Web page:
Can a music festival save a city?

The Life is Beautiful music festival is changing the way we think about Las Vegas.

September 28, 2017

No one said the festival business was easy. Here in Canada, we’ve seen big names disappear from the summer calendar with a distressing consistency — from the recent announcement of Wayhome’s “pause”  to the bankruptcy of Pemberton  only one month after the reveal of their 2017 lineup. It can take years for a festival to find its identity and its audience, which is part of what made this, the fifth year of based Life is Beautiful, such a remarkable achievement.

With only a partial lineup announced, the festival’s first-ever sellout happened in thirty minutes. On the heels of being named 2016 Festival of the Year by industry standard-bearer Pollstar, the enthusiasm demonstrated by real people’s real money was another sign that this festival might be one of the lucky ones. By the time gates opened and fans poured in for the first notes of a wheelchair-bound 2 Chainz, there was no doubting the viability of this utterly unique festival in a crowded part of the country boasting no shortage of entertainment options.

Downtown Las Vegas is ultimately what sets Life is Beautiful apart from other cities, parks, and campsites clamouring for your festival dollar. Although far from the only urban offering on the summer calendar, it’s probably the only time you can watch Chance the Rapper in a parking lot behind a Pump N Snack while standing next to a converted art motel in the shadow of Vegas’ oldest standing casino. With an 18-block footprint within a lived-and-worked-in section of downtown Las Vegas, Life is Beautiful doesn’t unfold in a park close to downtown. It happens between bars and bookstores, in alleys and in parking lots that capture all of the inspiration and hope of a recovering American city.

It’s a special setting that rivals northern Quebec’s incredible FME for its “only here” charms. But while FME deliberately targets a more narrow niche of music fans to keep its footprint small, Life is Beautiful is programmed for maximum impact across the broadest possible swath, bouncing from Blink-182’s pop-punk nostalgia trip to Lorde’s theatre kid anthems to Gorillaz’s stadium-size genre mash-ups.

All of which would be a nice foundation for a boring weekend if the rest of the lineup didn’t deliver. But in addition to many of the big-tickets acts that have been active on the summer festival circuit around North America — Chance the Rapper! The xx! Kaskade! — Life is Beautiful 2017 bulked out its offering with exciting, emerging down-ticket offerings like Mondo Cozmo, Sigrid, and Ella Vos.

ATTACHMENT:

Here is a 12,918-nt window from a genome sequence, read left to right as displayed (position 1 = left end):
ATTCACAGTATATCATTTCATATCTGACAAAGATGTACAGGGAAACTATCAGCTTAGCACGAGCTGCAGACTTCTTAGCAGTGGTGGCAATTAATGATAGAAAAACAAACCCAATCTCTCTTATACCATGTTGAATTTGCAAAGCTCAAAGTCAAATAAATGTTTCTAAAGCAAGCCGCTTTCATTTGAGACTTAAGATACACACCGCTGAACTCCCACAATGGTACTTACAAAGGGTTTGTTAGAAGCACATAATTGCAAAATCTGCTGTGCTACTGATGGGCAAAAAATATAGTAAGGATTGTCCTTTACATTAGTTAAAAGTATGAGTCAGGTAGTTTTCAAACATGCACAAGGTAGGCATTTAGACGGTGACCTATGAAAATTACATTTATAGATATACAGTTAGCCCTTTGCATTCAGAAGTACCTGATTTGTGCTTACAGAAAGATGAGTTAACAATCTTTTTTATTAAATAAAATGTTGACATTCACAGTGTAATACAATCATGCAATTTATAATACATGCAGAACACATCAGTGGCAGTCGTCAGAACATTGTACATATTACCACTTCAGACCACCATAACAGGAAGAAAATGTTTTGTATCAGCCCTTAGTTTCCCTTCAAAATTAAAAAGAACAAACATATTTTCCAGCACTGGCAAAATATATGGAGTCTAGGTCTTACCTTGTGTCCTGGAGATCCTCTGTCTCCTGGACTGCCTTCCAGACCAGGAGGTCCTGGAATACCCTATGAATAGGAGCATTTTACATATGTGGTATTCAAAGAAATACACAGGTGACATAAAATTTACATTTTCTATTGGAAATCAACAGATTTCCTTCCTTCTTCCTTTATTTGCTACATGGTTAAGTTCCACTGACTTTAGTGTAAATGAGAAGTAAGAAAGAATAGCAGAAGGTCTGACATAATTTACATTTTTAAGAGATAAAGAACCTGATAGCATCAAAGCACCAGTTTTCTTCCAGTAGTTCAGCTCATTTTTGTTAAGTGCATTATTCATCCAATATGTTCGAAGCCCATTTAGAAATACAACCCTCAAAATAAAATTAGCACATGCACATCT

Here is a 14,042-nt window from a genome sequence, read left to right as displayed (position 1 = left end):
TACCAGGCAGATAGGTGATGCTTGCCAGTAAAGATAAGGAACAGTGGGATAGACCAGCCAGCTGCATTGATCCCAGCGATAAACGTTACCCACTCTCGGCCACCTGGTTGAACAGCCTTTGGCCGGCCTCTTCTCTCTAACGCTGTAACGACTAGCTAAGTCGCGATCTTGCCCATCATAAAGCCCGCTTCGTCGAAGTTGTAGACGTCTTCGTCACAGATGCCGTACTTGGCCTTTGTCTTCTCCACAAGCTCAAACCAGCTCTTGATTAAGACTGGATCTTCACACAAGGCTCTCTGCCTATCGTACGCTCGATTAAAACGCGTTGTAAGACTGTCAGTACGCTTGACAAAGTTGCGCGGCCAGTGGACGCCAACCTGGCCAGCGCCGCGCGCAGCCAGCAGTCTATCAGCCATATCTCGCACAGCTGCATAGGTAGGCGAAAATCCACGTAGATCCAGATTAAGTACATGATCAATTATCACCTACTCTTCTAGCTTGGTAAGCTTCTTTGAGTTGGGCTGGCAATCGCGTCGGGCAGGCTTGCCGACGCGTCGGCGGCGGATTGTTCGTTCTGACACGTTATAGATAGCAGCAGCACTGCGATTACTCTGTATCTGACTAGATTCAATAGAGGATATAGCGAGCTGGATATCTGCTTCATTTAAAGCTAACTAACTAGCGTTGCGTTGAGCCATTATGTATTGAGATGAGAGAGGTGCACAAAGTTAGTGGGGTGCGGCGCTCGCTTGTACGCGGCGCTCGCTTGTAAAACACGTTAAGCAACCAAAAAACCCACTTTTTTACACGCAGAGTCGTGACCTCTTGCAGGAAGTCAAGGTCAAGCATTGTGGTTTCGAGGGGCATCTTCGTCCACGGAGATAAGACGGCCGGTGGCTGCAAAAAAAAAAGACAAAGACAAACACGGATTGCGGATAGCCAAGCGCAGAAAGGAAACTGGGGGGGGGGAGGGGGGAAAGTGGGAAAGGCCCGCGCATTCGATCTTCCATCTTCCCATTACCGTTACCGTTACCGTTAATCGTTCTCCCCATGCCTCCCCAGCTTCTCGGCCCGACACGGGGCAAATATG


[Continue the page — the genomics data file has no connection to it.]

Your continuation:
The Big Rig Jig art installation by Mike Ross / Sam Sutherland

The surreal setting adds another layer of ~vibes~ to the high-aesthetic performances of acts like Vince Staples and second night headliners Muse. Like some post-apocalyptic video game with way more art, Life is Beautiful drops you right into a not-entirely-not-derelict stretch of Fremont East, beyond the tourist-friendly confines of the established casinos up the street. Functioning motels mingle with their long-shuttered brethren as an increasing number are taken over by towering murals from some of the biggest names in street art; there are two Shepard Fairey pieces visible from the festival grounds and multiple large-scale D*Face works, while newcomers such as Isreali crew Broken Fingaz bring a new approach to some old (old) buildings.

The result is a powerful and immediate visual experience, as restored neon signs mingle with fresh street art and the Vegas skyline hums in the background. The explosion of creativity paid for and programmed around one weekend leaves a permanent mark on the neighbourhood — this year added 19 new murals to four years of existing pieces from artists both local and internationally renowned. As part of a long-term project to revitalize a neglected section of downtown, the art has become a year-round tourist attraction in and of itself once the festival stages have been packed away. And the stretch of Fremont East that functions as one of the festival’s points of entry is now packed with upstart cocktail bars and holdover, thriving dives, giving you an opportunity to duck out between TOKiMONSTA and Pusha T for a quick visit to Corduroy or Commonwealth.

It’s a part of the city that more visitors are being drawn to every year, whether MGMT is playing that night or not. With year-round investment in the area — including bars like the excellent Park on Fremont and the small businesses that populate the Container Park — it’s clear that the organizers are utilizing Life is Beautiful as a monumental flare. In year five, with record audiences and an expected local economic impact of $125 million, there is little doubt that it’s working.

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